Late start star

Sophomore athlete gets varsity minutes in only her fourth year of playing volleyball


Grace Elder

Chafin sets up her teammate with a set during practice

Making the varsity team for a high school sport after beginning in the seventh grade is something unheard of, but sophomore Macy Chafin has now proven it is not impossible.
Chafin first took up volleyball at SMS only a few years ago. Now, Chafin is in her second season as a varsity player for the Lady Cards.
Chafin first started playing at a camp the summer before her seventh grade year. It was at this camp that one of her coaches convinced her to try out for the team.
“I gravitated towards setting, but I started as a hitter, and then, definitely over quarantine, I practiced a lot and I became more of a setter,” Chafin said.
Being an underclassman on varsity in any sport can be tough. Not only may the upperclassmen have issues with the change, but they can also choose to push underclassmen out of certain activities. However, it is not without it’s perks as well, as it comes with knowledge of upperclassmen and the more mature feel of the game.
“I definitely think all the upperclassmen for the past couple seasons have been really supportive and helped me out with a lot of stuff,” Chafin said. “I probably wouldn’t have been able to do without them.”
With a new varsity role, Chafin had to be able to learn and be open to ideas from the coaches as well as accepting criticism from teammates.
“She is super coachable,” senior team captain Hope Reynolds said. “Anytime someone gives her a criticism or critique, she instantly fixes it.”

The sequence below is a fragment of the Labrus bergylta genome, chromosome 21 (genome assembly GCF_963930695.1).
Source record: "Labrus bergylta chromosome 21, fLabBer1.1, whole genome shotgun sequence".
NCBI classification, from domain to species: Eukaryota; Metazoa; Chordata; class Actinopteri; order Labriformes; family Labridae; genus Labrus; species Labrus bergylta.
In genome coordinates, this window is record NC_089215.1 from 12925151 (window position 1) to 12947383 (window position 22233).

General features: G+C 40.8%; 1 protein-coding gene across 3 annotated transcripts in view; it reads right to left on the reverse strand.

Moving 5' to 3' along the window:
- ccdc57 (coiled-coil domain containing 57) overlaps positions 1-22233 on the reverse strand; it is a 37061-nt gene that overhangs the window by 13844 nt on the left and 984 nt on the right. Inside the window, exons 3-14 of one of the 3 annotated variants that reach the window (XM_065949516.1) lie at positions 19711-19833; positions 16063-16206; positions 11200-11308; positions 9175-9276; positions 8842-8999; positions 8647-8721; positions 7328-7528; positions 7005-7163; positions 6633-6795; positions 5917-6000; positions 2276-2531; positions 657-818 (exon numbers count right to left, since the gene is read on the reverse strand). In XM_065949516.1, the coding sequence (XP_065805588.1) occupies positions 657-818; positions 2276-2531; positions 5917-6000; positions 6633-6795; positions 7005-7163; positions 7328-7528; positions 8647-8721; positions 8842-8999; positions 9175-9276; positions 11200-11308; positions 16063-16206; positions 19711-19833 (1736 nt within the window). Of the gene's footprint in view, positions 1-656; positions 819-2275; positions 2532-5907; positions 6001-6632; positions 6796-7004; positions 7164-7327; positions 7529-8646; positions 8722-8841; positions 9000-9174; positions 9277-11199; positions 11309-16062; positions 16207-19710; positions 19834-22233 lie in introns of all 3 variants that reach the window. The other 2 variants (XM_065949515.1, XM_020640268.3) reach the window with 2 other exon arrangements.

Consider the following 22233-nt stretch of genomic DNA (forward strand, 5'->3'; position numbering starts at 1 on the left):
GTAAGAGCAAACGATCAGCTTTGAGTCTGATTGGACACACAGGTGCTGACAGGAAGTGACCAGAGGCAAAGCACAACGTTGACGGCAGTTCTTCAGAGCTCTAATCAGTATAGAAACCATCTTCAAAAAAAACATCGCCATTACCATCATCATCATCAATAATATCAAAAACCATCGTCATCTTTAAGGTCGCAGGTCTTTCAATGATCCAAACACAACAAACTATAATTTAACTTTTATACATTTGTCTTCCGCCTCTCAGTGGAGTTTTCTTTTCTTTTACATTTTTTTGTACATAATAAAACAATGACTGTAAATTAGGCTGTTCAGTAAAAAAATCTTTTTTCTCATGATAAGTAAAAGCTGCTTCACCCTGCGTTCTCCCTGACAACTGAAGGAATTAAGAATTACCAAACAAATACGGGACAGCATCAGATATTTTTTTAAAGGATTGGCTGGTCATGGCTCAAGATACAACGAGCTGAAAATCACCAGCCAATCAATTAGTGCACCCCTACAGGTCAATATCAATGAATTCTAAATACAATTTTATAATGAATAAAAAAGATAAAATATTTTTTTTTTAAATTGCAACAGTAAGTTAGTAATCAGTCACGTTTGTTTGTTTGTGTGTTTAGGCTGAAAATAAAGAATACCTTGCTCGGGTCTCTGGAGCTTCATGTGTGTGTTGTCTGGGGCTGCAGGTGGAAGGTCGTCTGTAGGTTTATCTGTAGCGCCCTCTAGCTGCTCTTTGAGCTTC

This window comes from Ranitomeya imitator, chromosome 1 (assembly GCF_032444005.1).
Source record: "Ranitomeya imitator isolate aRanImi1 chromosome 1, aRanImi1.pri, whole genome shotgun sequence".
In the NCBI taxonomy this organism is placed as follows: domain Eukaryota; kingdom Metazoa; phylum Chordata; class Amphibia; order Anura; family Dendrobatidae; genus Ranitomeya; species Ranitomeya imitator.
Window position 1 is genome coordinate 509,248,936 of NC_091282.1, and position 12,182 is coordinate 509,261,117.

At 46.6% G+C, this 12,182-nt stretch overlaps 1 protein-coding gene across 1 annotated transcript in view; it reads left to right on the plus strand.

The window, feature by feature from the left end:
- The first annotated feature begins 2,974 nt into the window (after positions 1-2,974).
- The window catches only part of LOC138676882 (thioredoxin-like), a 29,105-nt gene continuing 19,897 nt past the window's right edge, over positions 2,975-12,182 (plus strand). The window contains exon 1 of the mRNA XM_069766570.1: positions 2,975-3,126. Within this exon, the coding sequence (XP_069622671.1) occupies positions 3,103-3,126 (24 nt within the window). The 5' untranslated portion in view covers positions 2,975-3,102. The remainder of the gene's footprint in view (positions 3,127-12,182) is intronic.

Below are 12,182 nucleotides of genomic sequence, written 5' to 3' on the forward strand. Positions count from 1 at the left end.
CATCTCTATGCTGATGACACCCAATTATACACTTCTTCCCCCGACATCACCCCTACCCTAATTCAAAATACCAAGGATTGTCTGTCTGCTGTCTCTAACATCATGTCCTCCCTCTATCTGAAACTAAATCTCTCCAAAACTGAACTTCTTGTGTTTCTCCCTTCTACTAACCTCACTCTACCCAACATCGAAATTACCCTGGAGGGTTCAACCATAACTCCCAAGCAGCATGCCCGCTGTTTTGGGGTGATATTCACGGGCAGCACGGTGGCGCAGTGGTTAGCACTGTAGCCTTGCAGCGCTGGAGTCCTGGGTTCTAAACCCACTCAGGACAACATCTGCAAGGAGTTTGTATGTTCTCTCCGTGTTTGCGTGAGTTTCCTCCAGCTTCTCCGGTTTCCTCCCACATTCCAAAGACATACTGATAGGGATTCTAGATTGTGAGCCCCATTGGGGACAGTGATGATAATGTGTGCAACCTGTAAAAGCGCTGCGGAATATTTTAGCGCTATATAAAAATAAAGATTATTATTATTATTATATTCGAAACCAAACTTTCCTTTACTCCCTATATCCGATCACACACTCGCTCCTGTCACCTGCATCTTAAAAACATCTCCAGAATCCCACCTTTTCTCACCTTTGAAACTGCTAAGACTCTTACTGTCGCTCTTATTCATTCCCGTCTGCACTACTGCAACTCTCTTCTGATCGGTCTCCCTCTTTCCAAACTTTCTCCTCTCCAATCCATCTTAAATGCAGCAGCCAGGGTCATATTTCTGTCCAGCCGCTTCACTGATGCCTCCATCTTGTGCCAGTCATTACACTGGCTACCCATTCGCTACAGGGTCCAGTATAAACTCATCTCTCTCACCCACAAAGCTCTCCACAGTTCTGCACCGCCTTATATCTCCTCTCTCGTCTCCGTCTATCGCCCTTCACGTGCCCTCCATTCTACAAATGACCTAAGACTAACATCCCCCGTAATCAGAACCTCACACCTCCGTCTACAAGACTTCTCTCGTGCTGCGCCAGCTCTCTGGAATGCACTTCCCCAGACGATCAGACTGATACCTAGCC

A new varsity player has to get acclimated to the game more quickly than a junior varsity player, since what they do has a bigger impact on the outcome of the season. Varsity players have to be ready to get on the court and play.
“She has gotten the quicker pace and also throughout the club season, has helped her be more aggressive,” Reynolds said.
Varsity players should be the best players in the program, on and off the court. It is a starter’s job to lead by example and Chafin is learning how to do just that.
“The big thing I am seeing and what I want to continue to see is her leadership,” head volleyball coach Chelsea Hoffman said. “I want to see her continue to grow in that leadership role.”
Being available to hit, set and serve makes anyone a valuable player, and her coaches have taken notice. Being flexible to change was just one of the ways Chafin showed her coaches that she was ready to play at a higher level.
This season alone, Chafin has 62 kills and 23 blocks. On top of that, she also has 26 aces, where a point is scored off of the serve.
“She is very versatile. Right now I have her playing right side as a hitter, but also as a setter, so she is able to do a lot of things for us,” Hoffman said.
Hard work has proven to be one way that Chafin has transformed herself into a standout player for the Cards. This feat has been achievable because of the support from her friends, family and teammates.